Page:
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Ethics of Photography

The conversation of ethics regarding photography is very difficult to have. With so many ethical, philosophical and political conversations, there will always be multiple viewpoints and methodology - with a certain amount of logic stemming from each one. Everyone contributing to the these types of conversations come from their own separate walks of life with very different baggage - regardless of how similar they may seem to one another. Sometimes there is simply no right or wrong answer. Just opinion and preference. Sure, the majority opinion can be a good way to measure if something is right, however, that is not always the case. That is why throughout all of history there has always been division - both in micro and macro groups of people. Sometimes viewpoints and beliefs change within a person causing them to switch back and forth between the vast variables of opinions. The same inner conflict among individuals and masses can be applied to conversations regarding the ethics of photography.

Personally, I go back and forth. With so many photos capturing so many different moments in time throughout all of history, it is hard to come up with a personal set of philosophical/ ethical guidelines that can be blanketed across each photographic circumstance. The good that is caused for the masses because of a photograph of one mishap may lead a stream of logic supporting its legitimacy and "good intent" of taking the photo. However, who is to say that the masses are more important than the life of an individual - sometimes young and innocent children. Could some of these mishaps have been avoided if the photographer was allocating time to prevent or react to the crises happening while detached from the camera and mindset of capturing the moment? Who knows. To judge the actions of the photographer leading up to the click of the camera is hard to do, especially when there is little context and only the photo to show.

Does the respect for life and privacy outweigh the benefits to society that a potential photograph could imprint through publication? That is another thing to consider.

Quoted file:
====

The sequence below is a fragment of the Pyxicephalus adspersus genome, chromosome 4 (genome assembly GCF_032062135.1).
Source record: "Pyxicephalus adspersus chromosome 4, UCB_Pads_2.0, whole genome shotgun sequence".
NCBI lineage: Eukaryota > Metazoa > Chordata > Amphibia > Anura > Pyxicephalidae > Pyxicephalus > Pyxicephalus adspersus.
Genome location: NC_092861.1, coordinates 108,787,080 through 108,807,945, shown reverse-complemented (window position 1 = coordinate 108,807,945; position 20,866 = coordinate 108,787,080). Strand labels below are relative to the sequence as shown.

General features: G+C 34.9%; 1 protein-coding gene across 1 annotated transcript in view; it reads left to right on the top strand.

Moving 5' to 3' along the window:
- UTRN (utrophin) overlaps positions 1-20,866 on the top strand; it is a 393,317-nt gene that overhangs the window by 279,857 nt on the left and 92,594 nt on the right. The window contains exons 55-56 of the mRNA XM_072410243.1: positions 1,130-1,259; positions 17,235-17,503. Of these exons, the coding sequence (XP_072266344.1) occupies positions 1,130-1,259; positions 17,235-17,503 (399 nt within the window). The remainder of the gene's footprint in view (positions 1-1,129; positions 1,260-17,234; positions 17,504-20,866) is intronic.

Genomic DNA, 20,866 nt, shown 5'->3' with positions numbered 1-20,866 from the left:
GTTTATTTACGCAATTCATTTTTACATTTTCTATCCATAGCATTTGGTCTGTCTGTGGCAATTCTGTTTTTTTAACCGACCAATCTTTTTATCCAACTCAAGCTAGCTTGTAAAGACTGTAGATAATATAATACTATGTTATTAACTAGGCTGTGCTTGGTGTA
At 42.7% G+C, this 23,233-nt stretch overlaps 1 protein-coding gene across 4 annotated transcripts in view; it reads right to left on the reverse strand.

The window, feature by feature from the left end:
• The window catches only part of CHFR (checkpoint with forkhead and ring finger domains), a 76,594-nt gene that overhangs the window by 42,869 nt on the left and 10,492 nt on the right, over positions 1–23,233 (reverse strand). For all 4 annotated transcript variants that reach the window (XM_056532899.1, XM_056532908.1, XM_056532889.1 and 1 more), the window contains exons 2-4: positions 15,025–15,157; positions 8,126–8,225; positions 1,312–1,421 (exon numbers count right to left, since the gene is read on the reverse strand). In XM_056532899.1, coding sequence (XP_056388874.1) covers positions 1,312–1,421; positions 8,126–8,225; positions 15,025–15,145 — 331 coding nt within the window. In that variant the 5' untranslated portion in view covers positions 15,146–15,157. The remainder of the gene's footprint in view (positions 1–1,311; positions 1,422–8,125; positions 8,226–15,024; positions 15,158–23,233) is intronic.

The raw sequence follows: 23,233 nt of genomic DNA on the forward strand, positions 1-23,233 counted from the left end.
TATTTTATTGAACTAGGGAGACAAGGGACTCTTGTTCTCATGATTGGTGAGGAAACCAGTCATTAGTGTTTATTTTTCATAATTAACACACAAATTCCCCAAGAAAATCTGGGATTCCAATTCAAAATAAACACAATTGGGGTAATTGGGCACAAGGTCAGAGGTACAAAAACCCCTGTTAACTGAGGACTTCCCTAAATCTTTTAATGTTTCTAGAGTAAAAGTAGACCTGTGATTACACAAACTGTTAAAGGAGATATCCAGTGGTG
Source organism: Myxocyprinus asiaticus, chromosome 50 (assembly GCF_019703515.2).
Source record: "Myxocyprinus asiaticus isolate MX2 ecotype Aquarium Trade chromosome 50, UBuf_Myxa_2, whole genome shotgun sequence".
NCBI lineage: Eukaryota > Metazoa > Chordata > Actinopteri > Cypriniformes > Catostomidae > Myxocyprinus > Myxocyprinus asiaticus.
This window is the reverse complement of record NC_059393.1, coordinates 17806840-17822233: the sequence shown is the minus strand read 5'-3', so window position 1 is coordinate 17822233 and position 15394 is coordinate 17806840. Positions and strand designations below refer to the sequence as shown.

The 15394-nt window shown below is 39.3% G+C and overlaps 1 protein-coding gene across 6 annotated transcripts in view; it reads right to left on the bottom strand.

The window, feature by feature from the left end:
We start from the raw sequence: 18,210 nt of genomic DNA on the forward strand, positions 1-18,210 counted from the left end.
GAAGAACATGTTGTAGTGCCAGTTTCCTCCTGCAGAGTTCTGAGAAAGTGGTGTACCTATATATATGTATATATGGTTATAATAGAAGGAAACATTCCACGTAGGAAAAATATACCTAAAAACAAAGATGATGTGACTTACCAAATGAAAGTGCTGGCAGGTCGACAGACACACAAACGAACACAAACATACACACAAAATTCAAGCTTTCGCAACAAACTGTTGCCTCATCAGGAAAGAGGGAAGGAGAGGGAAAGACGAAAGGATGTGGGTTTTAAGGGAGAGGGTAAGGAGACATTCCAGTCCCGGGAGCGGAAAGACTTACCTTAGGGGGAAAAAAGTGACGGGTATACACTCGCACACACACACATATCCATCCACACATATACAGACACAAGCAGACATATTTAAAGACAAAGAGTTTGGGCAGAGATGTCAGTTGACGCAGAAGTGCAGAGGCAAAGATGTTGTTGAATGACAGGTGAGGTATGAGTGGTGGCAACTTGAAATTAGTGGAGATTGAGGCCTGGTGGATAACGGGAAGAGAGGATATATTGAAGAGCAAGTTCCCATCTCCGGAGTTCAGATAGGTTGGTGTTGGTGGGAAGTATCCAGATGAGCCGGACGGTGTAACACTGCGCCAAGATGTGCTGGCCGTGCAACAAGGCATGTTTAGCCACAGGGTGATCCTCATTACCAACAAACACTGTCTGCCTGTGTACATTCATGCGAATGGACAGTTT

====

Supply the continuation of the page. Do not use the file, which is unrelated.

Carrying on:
The image below raises all of the previously mentioned thought process/questions. It shows two girls falling from a fire escape balcony. The 19 year old girl sadly died, however, she was able to break the fall for the 3 year old who survived. The photographer won a prize for the photo and the photo helped pass legislation to increase structural security for future fire escapes. Since this photo was shot on film, it would have been hard for the photographer to not have seen the events unfold before the fall. Even still, was there anything he could have done to prevent it from happening?

Another image to examine is a more recent add, motivated by political and advertising opionions. It is of Colin Kapernick - an NFL player who recently refused to stand for the national anthem. Kapernick was let go from the team he is playing for on reports that he was simply not good enough. Many speculate that he was let go because of his politcal views.

Both of the above images are legally able to exist but many question the ethical/political/moral capabilities to exist. The Kapernick photo is one example of thousands of photos used to politically influence voters and masses to support a certain political movement or in this case specifically to influence potential customers - as this photo was used for a Nike ad. Personally, I think ANY type of political photography should exist and should be encouraged to be published. I think the Repsonsibility is on society to become self aware to recognize the source from which it comes, and use critical thinking to understand its motives. Once the motives are discovered, then all symbolism and subliminal messaging can be deciphered - eliminating its influence based on mere visuality and publication. The freedom for photographers to attempt to impact political structure should always be supported in my opinion.

As for the other image and images similar to it I feel like there is not enough information to make a judgement as to if it should have been taken and then published be published or not. Currently, overall I think that it is what it is.

The real question is how many photographs were NOT taken because someone chose to intervene in a situation instead of take a picture?

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